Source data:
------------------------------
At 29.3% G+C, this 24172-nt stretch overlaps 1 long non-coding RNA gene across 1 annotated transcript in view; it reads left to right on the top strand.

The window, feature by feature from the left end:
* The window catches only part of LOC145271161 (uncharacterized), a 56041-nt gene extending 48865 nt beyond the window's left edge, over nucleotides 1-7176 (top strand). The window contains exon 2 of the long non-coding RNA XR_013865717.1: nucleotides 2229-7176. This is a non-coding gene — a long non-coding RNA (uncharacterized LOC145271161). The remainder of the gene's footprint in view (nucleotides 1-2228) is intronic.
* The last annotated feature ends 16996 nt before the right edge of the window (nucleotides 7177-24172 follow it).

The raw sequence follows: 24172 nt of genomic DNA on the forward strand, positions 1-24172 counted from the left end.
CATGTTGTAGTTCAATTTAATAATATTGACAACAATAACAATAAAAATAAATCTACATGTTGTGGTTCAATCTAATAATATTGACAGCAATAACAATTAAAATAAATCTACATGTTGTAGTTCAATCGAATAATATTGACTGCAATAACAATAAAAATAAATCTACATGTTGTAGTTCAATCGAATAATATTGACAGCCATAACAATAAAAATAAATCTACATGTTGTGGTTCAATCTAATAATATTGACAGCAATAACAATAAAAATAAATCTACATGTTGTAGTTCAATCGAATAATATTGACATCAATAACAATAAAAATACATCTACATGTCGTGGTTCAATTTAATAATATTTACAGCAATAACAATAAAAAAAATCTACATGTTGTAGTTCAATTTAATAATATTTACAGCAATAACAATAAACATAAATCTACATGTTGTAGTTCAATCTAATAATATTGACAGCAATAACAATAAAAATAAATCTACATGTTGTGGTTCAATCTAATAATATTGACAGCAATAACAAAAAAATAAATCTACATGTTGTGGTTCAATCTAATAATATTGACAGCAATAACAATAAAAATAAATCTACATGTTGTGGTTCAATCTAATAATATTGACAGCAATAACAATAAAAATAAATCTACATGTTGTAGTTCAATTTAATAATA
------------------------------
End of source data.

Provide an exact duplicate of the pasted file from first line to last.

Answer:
At 29.3% G+C, this 24172-nt stretch overlaps 1 long non-coding RNA gene across 1 annotated transcript in view; it reads left to right on the top strand.

The window, feature by feature from the left end:
* The window catches only part of LOC145271161 (uncharacterized), a 56041-nt gene extending 48865 nt beyond the window's left edge, over nucleotides 1-7176 (top strand). The window contains exon 2 of the long non-coding RNA XR_013865717.1: nucleotides 2229-7176. This is a non-coding gene — a long non-coding RNA (uncharacterized LOC145271161). The remainder of the gene's footprint in view (nucleotides 1-2228) is intronic.
* The last annotated feature ends 16996 nt before the right edge of the window (nucleotides 7177-24172 follow it).

The raw sequence follows: 24172 nt of genomic DNA on the forward strand, positions 1-24172 counted from the left end.
CATGTTGTAGTTCAATTTAATAATATTGACAACAATAACAATAAAAATAAATCTACATGTTGTGGTTCAATCTAATAATATTGACAGCAATAACAATTAAAATAAATCTACATGTTGTAGTTCAATCGAATAATATTGACTGCAATAACAATAAAAATAAATCTACATGTTGTAGTTCAATCGAATAATATTGACAGCCATAACAATAAAAATAAATCTACATGTTGTGGTTCAATCTAATAATATTGACAGCAATAACAATAAAAATAAATCTACATGTTGTAGTTCAATCGAATAATATTGACATCAATAACAATAAAAATACATCTACATGTCGTGGTTCAATTTAATAATATTTACAGCAATAACAATAAAAAAAATCTACATGTTGTAGTTCAATTTAATAATATTTACAGCAATAACAATAAACATAAATCTACATGTTGTAGTTCAATCTAATAATATTGACAGCAATAACAATAAAAATAAATCTACATGTTGTGGTTCAATCTAATAATATTGACAGCAATAACAAAAAAATAAATCTACATGTTGTGGTTCAATCTAATAATATTGACAGCAATAACAATAAAAATAAATCTACATGTTGTGGTTCAATCTAATAATATTGACAGCAATAACAATAAAAATAAATCTACATGTTGTAGTTCAATTTAATAATA